Nick Batzig – The Judgment-Mercy of God

Whenever some particular natural disaster occurs – e.g. an earthquake, hurricane, Tsunami, etc. – a segment of Christians vocalize their opinion that the particular disaster was God’s specific judgment on a specific people for a specifically egregious sin. As soon as these opinions air they are jettisoned by a floodwater of retaliatory and equally impetuous statements of antipathy and contempt towards those who have spoken them. As opinions are brandished, indecisive bystanders feel compelled to choose between one of two polarized options–namely, that they must either (1) conclude that God sends every catastrophic natural disaster as a judgment on men and women for their wickedness, or (2) conclude that God would never does any such thing. There is a more theologically nuanced answer to this issue. We must acknowledge that the Scripture speaks to this issue, and that it does so in a multi-variegated manner. So what exactly does the Scripture teach about natural catastrophes and their relation to personal or communal sin?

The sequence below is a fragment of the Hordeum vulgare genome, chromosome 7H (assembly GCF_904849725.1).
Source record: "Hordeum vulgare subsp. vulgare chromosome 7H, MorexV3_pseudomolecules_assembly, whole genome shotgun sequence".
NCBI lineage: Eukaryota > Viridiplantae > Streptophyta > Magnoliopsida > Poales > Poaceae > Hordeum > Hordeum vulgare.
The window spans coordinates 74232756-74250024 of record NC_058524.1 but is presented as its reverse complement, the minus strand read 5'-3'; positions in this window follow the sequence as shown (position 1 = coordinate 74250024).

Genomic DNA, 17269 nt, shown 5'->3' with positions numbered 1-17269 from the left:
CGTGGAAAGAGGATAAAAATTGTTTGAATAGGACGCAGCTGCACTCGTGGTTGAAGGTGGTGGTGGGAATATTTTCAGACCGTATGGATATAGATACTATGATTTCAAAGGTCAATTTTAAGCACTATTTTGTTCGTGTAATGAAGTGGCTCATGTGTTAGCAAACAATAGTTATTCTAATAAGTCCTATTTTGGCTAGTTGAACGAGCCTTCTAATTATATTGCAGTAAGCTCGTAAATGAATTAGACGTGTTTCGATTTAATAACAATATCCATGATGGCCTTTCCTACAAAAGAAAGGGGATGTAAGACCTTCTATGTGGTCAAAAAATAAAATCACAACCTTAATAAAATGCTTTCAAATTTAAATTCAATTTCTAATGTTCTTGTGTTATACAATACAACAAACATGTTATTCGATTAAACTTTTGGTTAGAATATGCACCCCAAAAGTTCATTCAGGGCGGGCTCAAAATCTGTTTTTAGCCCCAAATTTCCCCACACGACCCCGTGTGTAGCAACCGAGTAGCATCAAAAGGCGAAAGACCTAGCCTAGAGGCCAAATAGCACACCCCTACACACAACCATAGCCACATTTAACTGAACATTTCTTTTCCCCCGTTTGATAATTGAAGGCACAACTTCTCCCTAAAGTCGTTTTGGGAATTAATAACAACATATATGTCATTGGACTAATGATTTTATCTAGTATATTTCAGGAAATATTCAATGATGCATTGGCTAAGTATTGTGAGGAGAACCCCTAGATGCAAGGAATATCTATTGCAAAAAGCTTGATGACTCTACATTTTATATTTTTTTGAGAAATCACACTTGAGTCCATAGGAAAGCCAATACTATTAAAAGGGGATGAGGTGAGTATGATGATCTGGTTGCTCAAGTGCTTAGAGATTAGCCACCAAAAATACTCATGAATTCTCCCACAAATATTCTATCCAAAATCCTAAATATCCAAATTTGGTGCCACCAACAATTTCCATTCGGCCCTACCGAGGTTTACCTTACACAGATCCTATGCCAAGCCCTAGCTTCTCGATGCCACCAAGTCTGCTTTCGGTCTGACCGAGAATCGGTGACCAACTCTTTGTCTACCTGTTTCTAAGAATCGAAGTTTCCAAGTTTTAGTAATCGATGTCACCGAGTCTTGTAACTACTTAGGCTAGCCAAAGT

From Where Do Disasters Come?

It’s interesting to note that even many of those who reject the Bible’s authority–and who sneer at those who appeal to it’s teaching on this subject–nevertheless tend to personify nature when natural disasters strike. This is, no doubt, due to the sensus divinitatis. There is, in every fallen image bearer, a remnant of a principle of justice–or of personal governance–at work in their conscience. All men know that there is a Creator – even though they constantly seek to suppress the truth about Him (Rom. 1:18-32). Instead of acknowledging God the Father as the ultimate efficient cause of all things – guiding all things for His own purposes – they attribute the efficient cause to “Mother Nature.” Secular commentators frequently employ such personification phraseology as, “Mother Nature is really upset” or “Mother Nature protects.” While unbelievers attribute the cause of natural disasters to “Mother Nature,” Scripture everywhere tells us that God the Father, Son and Holy Spirit is sovereignly exercising His eternal will and power over all things.

To continue reading Nick Batzig’s article, click here.

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